After several years in Talasari, Tommy was appointed parish priest in Dombivli. There he constructed a new and larger Church, a monument to his love for the parishioners of Dombivli. However, it is not just a building, but an “entire community” that has been fashioned around the church. One has to visit Infant Jesus parish and participate in the liturgy and its various social activities to experience the warmth, the hospitality and the vibrancy of the parish community. That was probably one of the first communities in the diocese of Bombay where tithing was initiated, not just for the building of the church, but for projects of community service. As one gazes at the beautiful church building and the ‘Sahaya’ Community Centre, one may not so easily fathom the hardships that were painstakingly endured during those early years – when Tommy and his associates endured extreme sacrifices to get the church and community up and going – years of living without running water or a prope!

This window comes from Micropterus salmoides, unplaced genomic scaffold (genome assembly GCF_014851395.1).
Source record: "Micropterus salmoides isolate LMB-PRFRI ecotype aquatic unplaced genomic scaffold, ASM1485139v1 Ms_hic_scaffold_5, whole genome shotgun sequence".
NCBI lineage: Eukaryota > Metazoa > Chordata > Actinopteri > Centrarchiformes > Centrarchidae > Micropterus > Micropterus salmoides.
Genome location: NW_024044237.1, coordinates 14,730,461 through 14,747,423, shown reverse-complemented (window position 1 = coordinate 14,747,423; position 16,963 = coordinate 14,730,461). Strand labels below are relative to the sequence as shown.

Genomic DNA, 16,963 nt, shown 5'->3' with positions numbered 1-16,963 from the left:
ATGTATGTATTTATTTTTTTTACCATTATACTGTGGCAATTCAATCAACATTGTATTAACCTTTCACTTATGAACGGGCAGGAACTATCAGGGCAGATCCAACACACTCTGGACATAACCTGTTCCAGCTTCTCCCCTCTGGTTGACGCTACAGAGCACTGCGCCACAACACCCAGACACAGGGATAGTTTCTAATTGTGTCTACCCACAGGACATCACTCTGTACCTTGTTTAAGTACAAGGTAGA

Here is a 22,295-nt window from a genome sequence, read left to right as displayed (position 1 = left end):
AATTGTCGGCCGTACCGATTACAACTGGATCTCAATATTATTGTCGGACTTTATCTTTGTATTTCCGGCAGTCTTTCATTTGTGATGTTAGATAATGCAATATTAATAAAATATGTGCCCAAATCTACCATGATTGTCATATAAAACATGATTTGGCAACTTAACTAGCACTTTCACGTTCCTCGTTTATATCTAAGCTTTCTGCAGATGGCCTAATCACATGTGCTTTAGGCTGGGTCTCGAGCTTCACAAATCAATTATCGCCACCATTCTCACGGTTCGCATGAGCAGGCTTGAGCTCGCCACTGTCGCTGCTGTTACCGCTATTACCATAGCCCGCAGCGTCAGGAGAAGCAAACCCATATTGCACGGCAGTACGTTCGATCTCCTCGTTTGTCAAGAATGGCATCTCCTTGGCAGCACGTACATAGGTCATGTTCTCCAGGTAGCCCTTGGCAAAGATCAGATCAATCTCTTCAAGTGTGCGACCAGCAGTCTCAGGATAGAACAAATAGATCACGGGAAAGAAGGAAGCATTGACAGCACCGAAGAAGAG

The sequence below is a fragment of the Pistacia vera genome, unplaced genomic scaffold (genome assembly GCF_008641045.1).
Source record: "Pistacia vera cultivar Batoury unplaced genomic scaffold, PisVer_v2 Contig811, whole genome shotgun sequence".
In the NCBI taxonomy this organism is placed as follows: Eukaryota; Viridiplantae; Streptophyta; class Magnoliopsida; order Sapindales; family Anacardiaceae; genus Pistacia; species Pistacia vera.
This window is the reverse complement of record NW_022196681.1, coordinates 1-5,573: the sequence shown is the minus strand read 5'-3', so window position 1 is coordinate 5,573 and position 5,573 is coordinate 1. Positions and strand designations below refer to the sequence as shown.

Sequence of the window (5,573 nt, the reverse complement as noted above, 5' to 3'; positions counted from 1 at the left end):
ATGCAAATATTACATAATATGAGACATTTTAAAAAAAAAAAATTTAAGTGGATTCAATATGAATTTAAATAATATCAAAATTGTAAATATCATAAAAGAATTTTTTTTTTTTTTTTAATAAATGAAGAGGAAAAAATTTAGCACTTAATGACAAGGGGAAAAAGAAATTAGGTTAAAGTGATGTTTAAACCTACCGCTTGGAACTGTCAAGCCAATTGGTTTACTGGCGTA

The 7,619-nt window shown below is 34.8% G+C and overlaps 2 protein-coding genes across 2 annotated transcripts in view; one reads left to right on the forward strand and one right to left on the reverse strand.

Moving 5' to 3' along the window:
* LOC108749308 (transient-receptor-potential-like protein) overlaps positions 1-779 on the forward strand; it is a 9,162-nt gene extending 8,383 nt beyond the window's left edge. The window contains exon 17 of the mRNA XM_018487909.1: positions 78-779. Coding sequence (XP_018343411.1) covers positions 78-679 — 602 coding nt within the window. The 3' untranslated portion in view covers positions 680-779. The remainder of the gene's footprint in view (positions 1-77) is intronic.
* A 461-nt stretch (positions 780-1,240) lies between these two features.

r toilet, without kitchen or cook, bitten by mosquitoes, insects and protected by stray dogs.

More recently, Tommy was engaged in several other diocesan projects. In charge of diocesan estates and properties, his goal was to realize full and transparent accountability for all parishes, help sort out and “rectify” their legal and property issues.

Being the community person that he was, Tommy threw himself into building small Christian communities, both at St Michael’s and at Amboli, where he was currently parish priest. He strove might and main to get the movement to fan out “from the center to the periphery” of the parish boundaries. His latest and most recent dream was to build a “Center for Holistic Healing” that would combine spirituality with alternative and non-invasive methods of healing. Unfortunately this was a plan that was still be to be realized when fate dealt him an unkind blow and snuffed out his life when he had still so much to give to society.